Little did she know that it would turn into a sweet new business that set her on an entirely new career path.

As she started baking cakes for her nascent Butter & Crumble, she wondered if anyone in the world would want an entire cake while stuck at home.

Turns out loads of people did.

She now runs her baking business out of bar in the Marina District of San Francisco that has a full-fledged kitchen. That’s where customers can pick up their pre-ordered cakes, too.

On an outing to San Francisco recently, I decided to to try one, myself.

The lofty, 4-inch-tall, 6-inch-diameter, three-layer cakes can serve 8 easily. They are priced at $45 on up, depending upon the flavor. There are usually at least nine different ones available, including Lemon Ricotta Pistachio, Chocolate Ganache Toffee, and Chai Creme Brulee.

I went with the Cinnamon Brown Butter Almond ($48). Styled after the “naked cakes” made famous by Milk Bar, Smith’s creations also sport unfrosted sides that reveal every layer clearly.

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Blackberry Oatmeal Cake

Wake up to "Blackberry Oatmeal Cake.''
Wake up to “Blackberry Oatmeal Cake.”

This is not a fluffy, lavishly adorned, and fancifully frosted cake you indulge in wickedly.

Rather, this is a cake that will stick to your ribs and set you up for a long, arduous day ahead.

Yes, “Blackberry Oatmeal Cake” is far from dessert, my friends. It is unapologetically breakfast through and through.

It’s austere and hearty, loaded with a ton of oats, a big handful of toasted pecans, a little strawberry jam for the merest sweetness, and fresh blackberries for summery goodness.

The recipe is from the wonderfully titled new cookbook, “Life Is What You Bake It: Recipes, Stories, and Inspiration to Bake Your Way to the Top” (Clarkson Potter), of which I received a review copy.

It’s by Vallery Lomas, who knows a thing or two about the energy and sustenance it takes to forge ahead when the going’s not easy.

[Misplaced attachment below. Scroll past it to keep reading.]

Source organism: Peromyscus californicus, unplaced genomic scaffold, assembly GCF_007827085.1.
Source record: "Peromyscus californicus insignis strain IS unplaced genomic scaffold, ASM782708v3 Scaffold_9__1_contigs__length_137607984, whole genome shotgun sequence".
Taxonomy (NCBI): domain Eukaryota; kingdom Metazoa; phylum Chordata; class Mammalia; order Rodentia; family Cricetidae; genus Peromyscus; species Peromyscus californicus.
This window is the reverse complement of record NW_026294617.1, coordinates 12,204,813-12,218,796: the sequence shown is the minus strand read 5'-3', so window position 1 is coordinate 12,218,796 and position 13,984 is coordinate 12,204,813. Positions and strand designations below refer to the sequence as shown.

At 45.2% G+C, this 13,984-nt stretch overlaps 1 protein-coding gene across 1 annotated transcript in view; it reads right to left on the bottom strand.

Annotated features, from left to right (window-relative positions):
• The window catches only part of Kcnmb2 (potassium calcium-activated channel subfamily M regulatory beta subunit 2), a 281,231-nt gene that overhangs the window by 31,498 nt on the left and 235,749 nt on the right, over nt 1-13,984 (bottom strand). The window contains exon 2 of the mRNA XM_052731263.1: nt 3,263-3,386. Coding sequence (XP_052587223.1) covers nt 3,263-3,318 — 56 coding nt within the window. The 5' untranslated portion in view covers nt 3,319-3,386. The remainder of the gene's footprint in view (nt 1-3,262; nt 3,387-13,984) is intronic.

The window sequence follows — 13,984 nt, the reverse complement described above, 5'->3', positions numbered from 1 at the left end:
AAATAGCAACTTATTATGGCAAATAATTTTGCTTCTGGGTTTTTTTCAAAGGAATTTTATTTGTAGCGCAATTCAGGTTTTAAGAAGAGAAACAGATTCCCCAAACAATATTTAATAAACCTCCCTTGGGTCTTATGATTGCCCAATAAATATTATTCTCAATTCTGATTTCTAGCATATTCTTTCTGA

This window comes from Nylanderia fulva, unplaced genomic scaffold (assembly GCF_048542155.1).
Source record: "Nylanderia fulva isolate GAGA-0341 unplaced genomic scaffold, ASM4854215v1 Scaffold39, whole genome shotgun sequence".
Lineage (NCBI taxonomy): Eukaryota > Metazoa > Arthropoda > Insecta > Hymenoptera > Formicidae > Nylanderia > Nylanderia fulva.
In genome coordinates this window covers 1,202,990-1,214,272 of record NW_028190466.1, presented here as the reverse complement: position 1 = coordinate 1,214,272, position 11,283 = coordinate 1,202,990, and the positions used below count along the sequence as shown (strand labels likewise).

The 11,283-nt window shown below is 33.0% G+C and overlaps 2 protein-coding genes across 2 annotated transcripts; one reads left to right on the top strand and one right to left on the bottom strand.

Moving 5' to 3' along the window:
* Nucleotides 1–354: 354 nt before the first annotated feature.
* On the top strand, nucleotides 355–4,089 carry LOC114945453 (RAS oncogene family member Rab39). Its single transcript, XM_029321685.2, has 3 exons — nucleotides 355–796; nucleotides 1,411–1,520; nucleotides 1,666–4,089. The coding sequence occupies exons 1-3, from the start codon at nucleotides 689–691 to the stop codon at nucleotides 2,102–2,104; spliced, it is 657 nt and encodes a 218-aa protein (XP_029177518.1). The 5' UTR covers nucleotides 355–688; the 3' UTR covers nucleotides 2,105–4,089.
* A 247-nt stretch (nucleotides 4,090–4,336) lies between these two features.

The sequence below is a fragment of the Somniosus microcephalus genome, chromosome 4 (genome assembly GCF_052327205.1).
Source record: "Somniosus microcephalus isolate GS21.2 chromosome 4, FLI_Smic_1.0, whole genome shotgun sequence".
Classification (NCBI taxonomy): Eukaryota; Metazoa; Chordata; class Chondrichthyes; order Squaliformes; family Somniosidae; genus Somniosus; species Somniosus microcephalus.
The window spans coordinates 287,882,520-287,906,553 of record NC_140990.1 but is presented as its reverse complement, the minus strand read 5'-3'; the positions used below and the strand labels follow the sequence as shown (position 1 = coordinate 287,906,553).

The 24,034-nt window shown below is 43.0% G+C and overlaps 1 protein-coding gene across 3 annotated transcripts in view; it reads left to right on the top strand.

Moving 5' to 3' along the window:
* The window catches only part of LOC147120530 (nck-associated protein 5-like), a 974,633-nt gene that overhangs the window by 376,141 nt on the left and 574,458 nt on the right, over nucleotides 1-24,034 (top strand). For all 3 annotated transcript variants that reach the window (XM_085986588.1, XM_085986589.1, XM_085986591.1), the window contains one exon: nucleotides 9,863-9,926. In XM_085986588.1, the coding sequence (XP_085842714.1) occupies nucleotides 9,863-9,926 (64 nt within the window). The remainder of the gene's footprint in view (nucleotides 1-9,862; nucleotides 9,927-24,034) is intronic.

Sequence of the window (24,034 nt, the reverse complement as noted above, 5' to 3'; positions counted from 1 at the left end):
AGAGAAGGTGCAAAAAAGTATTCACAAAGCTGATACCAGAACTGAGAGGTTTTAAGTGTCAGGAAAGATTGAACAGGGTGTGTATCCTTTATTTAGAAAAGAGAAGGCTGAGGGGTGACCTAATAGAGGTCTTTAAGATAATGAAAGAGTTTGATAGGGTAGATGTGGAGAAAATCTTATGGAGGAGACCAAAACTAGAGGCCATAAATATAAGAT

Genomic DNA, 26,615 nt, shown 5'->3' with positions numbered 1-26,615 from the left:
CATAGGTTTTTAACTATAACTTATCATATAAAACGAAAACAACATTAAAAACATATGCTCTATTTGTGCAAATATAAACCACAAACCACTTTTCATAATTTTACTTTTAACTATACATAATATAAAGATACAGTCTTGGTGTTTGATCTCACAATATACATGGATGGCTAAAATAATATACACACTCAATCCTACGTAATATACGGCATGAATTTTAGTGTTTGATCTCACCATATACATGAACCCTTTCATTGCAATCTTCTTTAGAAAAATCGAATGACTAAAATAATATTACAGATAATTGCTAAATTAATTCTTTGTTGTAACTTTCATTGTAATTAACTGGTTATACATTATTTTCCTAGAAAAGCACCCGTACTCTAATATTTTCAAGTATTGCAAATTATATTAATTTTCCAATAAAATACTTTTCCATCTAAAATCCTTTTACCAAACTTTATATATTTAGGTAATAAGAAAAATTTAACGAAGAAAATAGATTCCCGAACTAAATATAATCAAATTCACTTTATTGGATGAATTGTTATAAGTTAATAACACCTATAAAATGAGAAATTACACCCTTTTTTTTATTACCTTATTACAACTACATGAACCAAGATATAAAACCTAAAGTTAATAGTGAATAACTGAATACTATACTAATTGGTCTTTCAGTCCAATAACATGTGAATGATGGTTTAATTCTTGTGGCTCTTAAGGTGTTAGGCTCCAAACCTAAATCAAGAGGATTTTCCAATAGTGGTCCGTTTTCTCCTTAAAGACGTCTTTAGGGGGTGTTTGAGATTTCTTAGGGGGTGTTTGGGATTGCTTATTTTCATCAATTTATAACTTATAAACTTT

The Louisiana-native used to only bake for the holidays. But after taking a gap year in France after passing the bar exam, this lawyer found herself captivated by macarons. Who can blame her? So much so that when she returned to New York City to take her first job as an attorney, she somehow managed to set up a side business selling her own macarons, as well.

It wasn’t long before Lomas, who had begun the blog Foodie in New York during her last year of law school, started getting noticed. She was swayed to compete on “The Great American Baking Show,” and ended up not only triumphing, but became its first Black winner.

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The All-Natural Red Velvety Strawberry Cake

A most unique red velvet cake.
A most unique red velvet cake.

Admittedly, the hoopla over red velvet cake has always left me perplexed.

Sure, the dramatic color captures your fancy — for a hot second.

Then, as quickly, reality tells you that’s all due to red food coloring. At which point, I say, “Pass me a wedge of all-real devil’s food cake instead.”

“Red Velvety Strawberry Cake,” though, sparked a far different reaction.

It had me all in from the get-go.

Nope, no artificial anything in this stunning cake. No food coloring whatsoever — only an entire bottle of red wine.

And if that doesn’t grab you, I don’t know what will.

Now, that my friends, is a cake.
Now, that my friends, is a cake.

To be fair, this cake doesn’t possess that vivid maroon you expect from red velvet. Instead, the wine, which first gets reduced before being added into the batter, adds the merest bit of rosiness to the dark chocolate-colored cake. The wine (I used a Pinot Noir) also adds a touch of acidity to balance out all the sweetness.